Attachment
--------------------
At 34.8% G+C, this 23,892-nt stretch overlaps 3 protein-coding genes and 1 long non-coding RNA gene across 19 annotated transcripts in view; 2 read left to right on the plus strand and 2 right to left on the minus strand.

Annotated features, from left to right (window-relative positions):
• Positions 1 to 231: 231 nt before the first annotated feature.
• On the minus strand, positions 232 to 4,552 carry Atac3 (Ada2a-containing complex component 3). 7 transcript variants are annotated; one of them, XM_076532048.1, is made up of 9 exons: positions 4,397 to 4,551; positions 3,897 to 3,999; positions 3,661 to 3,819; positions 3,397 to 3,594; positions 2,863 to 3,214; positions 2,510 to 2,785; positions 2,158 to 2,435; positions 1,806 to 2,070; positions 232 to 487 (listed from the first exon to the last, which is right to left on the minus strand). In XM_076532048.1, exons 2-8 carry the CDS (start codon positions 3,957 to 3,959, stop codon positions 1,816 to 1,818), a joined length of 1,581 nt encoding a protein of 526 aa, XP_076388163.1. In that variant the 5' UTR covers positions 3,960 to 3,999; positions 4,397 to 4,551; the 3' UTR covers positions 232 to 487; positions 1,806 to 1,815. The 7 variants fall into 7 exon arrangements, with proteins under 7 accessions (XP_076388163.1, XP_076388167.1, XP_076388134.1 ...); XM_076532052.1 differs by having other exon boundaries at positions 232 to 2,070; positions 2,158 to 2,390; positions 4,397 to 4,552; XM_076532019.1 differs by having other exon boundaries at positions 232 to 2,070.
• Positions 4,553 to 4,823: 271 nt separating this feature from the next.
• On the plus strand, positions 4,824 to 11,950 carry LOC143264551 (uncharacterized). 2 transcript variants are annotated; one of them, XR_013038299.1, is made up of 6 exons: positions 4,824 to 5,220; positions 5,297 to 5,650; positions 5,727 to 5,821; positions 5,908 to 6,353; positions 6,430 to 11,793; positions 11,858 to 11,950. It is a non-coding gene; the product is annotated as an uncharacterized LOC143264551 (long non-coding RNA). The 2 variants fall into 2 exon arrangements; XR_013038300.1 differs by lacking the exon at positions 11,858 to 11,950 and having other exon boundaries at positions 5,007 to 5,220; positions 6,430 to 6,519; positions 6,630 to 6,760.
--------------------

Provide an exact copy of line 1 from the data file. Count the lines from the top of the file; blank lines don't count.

At 34.8% G+C, this 23,892-nt stretch overlaps 3 protein-coding genes and 1 long non-coding RNA gene across 19 annotated transcripts in view; 2 read left to right on the plus strand and 2 right to left on the minus strand.